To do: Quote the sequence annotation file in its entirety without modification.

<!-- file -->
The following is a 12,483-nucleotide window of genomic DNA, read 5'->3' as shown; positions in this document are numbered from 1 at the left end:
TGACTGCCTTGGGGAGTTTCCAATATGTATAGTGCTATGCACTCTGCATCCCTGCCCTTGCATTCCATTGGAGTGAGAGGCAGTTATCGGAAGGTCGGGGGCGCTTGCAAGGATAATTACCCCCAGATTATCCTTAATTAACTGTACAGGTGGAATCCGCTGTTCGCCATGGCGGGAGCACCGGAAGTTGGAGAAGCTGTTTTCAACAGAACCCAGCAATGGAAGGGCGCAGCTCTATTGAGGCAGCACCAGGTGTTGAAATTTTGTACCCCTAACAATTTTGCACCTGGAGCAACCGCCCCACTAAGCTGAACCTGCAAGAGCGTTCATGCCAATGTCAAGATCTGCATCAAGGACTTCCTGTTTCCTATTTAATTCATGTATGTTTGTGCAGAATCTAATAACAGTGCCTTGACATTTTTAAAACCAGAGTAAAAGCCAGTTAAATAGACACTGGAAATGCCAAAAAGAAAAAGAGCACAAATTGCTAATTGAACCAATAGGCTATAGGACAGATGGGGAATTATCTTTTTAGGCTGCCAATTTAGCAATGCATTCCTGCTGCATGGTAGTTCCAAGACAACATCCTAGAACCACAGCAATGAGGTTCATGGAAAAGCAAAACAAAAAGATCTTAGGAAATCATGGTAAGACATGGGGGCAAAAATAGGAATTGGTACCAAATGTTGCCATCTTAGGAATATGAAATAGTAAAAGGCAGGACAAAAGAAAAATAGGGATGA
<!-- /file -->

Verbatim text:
The following is a 12,483-nucleotide window of genomic DNA, read 5'->3' as shown; positions in this document are numbered from 1 at the left end:
TGACTGCCTTGGGGAGTTTCCAATATGTATAGTGCTATGCACTCTGCATCCCTGCCCTTGCATTCCATTGGAGTGAGAGGCAGTTATCGGAAGGTCGGGGGCGCTTGCAAGGATAATTACCCCCAGATTATCCTTAATTAACTGTACAGGTGGAATCCGCTGTTCGCCATGGCGGGAGCACCGGAAGTTGGAGAAGCTGTTTTCAACAGAACCCAGCAATGGAAGGGCGCAGCTCTATTGAGGCAGCACCAGGTGTTGAAATTTTGTACCCCTAACAATTTTGCACCTGGAGCAACCGCCCCACTAAGCTGAACCTGCAAGAGCGTTCATGCCAATGTCAAGATCTGCATCAAGGACTTCCTGTTTCCTATTTAATTCATGTATGTTTGTGCAGAATCTAATAACAGTGCCTTGACATTTTTAAAACCAGAGTAAAAGCCAGTTAAATAGACACTGGAAATGCCAAAAAGAAAAAGAGCACAAATTGCTAATTGAACCAATAGGCTATAGGACAGATGGGGAATTATCTTTTTAGGCTGCCAATTTAGCAATGCATTCCTGCTGCATGGTAGTTCCAAGACAACATCCTAGAACCACAGCAATGAGGTTCATGGAAAAGCAAAACAAAAAGATCTTAGGAAATCATGGTAAGACATGGGGGCAAAAATAGGAATTGGTACCAAATGTTGCCATCTTAGGAATATGAAATAGTAAAAGGCAGGACAAAAGAAAAATAGGGATGA